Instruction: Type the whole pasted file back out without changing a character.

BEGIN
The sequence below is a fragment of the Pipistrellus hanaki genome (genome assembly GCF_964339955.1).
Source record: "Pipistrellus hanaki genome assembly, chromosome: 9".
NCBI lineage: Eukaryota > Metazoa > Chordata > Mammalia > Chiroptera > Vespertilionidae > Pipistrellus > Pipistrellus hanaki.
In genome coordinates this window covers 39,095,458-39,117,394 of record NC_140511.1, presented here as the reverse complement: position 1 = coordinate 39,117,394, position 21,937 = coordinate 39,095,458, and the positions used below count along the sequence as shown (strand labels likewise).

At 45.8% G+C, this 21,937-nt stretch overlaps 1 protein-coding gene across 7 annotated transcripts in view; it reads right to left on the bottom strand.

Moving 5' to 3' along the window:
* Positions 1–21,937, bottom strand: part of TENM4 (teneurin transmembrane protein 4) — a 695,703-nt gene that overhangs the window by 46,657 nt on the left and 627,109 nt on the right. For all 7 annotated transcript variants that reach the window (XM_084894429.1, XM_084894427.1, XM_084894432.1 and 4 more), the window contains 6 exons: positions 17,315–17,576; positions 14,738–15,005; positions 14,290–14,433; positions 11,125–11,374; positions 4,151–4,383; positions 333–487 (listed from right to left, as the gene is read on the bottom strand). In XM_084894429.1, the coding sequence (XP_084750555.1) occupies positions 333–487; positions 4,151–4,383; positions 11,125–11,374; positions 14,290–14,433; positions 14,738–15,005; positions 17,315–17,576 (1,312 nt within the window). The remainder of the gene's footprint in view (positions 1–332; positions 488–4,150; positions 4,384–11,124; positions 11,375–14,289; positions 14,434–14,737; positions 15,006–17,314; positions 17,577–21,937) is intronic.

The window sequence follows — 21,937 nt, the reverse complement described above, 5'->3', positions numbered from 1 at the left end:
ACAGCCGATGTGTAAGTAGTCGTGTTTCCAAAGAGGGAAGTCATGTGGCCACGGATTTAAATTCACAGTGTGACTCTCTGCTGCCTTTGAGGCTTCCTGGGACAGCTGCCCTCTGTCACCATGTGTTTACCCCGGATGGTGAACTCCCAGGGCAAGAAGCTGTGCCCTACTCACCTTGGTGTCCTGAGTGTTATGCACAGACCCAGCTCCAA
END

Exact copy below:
The sequence below is a fragment of the Pipistrellus hanaki genome (genome assembly GCF_964339955.1).
Source record: "Pipistrellus hanaki genome assembly, chromosome: 9".
NCBI lineage: Eukaryota > Metazoa > Chordata > Mammalia > Chiroptera > Vespertilionidae > Pipistrellus > Pipistrellus hanaki.
In genome coordinates this window covers 39,095,458-39,117,394 of record NC_140511.1, presented here as the reverse complement: position 1 = coordinate 39,117,394, position 21,937 = coordinate 39,095,458, and the positions used below count along the sequence as shown (strand labels likewise).

At 45.8% G+C, this 21,937-nt stretch overlaps 1 protein-coding gene across 7 annotated transcripts in view; it reads right to left on the bottom strand.

Moving 5' to 3' along the window:
* Positions 1–21,937, bottom strand: part of TENM4 (teneurin transmembrane protein 4) — a 695,703-nt gene that overhangs the window by 46,657 nt on the left and 627,109 nt on the right. For all 7 annotated transcript variants that reach the window (XM_084894429.1, XM_084894427.1, XM_084894432.1 and 4 more), the window contains 6 exons: positions 17,315–17,576; positions 14,738–15,005; positions 14,290–14,433; positions 11,125–11,374; positions 4,151–4,383; positions 333–487 (listed from right to left, as the gene is read on the bottom strand). In XM_084894429.1, the coding sequence (XP_084750555.1) occupies positions 333–487; positions 4,151–4,383; positions 11,125–11,374; positions 14,290–14,433; positions 14,738–15,005; positions 17,315–17,576 (1,312 nt within the window). The remainder of the gene's footprint in view (positions 1–332; positions 488–4,150; positions 4,384–11,124; positions 11,375–14,289; positions 14,434–14,737; positions 15,006–17,314; positions 17,577–21,937) is intronic.

The window sequence follows — 21,937 nt, the reverse complement described above, 5'->3', positions numbered from 1 at the left end:
ACAGCCGATGTGTAAGTAGTCGTGTTTCCAAAGAGGGAAGTCATGTGGCCACGGATTTAAATTCACAGTGTGACTCTCTGCTGCCTTTGAGGCTTCCTGGGACAGCTGCCCTCTGTCACCATGTGTTTACCCCGGATGGTGAACTCCCAGGGCAAGAAGCTGTGCCCTACTCACCTTGGTGTCCTGAGTGTTATGCACAGACCCAGCTCCAA